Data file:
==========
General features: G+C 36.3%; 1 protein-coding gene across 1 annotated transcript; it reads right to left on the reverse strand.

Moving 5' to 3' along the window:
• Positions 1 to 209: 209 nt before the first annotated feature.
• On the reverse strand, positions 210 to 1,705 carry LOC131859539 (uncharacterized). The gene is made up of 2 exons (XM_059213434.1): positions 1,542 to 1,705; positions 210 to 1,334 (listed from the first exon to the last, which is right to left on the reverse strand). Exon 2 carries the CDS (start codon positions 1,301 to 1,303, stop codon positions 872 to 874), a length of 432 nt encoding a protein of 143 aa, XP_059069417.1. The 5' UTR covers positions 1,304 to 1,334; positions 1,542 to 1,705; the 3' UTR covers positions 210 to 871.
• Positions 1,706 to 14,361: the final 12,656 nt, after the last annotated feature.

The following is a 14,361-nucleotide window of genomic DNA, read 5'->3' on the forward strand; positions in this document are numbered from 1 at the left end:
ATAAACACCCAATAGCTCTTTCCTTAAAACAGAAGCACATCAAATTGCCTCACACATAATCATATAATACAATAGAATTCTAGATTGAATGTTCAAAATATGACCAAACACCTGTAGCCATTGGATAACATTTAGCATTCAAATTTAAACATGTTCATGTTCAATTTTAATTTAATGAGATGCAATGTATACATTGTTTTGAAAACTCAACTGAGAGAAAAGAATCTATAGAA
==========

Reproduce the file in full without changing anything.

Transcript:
General features: G+C 36.3%; 1 protein-coding gene across 1 annotated transcript; it reads right to left on the reverse strand.

Moving 5' to 3' along the window:
• Positions 1 to 209: 209 nt before the first annotated feature.
• On the reverse strand, positions 210 to 1,705 carry LOC131859539 (uncharacterized). The gene is made up of 2 exons (XM_059213434.1): positions 1,542 to 1,705; positions 210 to 1,334 (listed from the first exon to the last, which is right to left on the reverse strand). Exon 2 carries the CDS (start codon positions 1,301 to 1,303, stop codon positions 872 to 874), a length of 432 nt encoding a protein of 143 aa, XP_059069417.1. The 5' UTR covers positions 1,304 to 1,334; positions 1,542 to 1,705; the 3' UTR covers positions 210 to 871.
• Positions 1,706 to 14,361: the final 12,656 nt, after the last annotated feature.

The following is a 14,361-nucleotide window of genomic DNA, read 5'->3' on the forward strand; positions in this document are numbered from 1 at the left end:
ATAAACACCCAATAGCTCTTTCCTTAAAACAGAAGCACATCAAATTGCCTCACACATAATCATATAATACAATAGAATTCTAGATTGAATGTTCAAAATATGACCAAACACCTGTAGCCATTGGATAACATTTAGCATTCAAATTTAAACATGTTCATGTTCAATTTTAATTTAATGAGATGCAATGTATACATTGTTTTGAAAACTCAACTGAGAGAAAAGAATCTATAGAA